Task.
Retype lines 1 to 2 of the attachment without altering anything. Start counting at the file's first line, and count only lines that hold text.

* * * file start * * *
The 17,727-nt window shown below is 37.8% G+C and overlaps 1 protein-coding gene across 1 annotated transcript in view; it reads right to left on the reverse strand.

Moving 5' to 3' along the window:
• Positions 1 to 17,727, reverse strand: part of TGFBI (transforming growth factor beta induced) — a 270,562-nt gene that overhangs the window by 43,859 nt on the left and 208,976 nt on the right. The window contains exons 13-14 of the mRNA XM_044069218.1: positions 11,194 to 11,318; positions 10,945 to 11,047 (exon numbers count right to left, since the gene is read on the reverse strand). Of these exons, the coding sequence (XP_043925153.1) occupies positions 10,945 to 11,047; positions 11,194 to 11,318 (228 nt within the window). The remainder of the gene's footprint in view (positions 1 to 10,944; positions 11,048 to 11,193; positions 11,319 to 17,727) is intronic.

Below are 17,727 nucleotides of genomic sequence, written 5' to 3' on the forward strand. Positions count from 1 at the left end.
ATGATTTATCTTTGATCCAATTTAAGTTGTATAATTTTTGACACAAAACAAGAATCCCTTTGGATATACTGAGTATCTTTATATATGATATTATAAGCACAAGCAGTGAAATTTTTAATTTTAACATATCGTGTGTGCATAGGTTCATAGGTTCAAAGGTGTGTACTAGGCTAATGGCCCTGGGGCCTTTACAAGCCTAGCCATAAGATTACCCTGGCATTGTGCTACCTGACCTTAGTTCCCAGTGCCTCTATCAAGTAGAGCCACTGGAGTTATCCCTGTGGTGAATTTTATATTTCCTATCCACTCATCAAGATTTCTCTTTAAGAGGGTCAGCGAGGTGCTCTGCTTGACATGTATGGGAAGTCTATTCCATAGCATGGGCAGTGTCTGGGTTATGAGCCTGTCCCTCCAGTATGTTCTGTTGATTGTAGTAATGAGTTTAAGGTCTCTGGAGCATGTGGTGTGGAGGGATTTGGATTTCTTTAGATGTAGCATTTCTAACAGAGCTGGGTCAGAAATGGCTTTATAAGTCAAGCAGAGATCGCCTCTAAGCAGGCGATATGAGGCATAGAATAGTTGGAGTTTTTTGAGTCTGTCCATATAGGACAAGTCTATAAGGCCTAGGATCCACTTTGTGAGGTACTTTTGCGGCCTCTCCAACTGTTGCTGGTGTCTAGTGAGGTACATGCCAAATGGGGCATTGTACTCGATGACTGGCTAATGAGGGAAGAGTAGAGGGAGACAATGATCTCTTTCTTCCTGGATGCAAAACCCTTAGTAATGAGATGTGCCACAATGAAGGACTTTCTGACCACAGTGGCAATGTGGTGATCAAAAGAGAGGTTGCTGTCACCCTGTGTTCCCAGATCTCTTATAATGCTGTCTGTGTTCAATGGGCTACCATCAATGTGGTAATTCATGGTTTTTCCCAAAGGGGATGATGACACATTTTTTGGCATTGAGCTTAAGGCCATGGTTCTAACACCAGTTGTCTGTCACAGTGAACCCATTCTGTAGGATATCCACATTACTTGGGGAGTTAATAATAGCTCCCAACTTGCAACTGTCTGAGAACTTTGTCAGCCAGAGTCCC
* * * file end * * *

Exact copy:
The 17,727-nt window shown below is 37.8% G+C and overlaps 1 protein-coding gene across 1 annotated transcript in view; it reads right to left on the reverse strand.

Moving 5' to 3' along the window: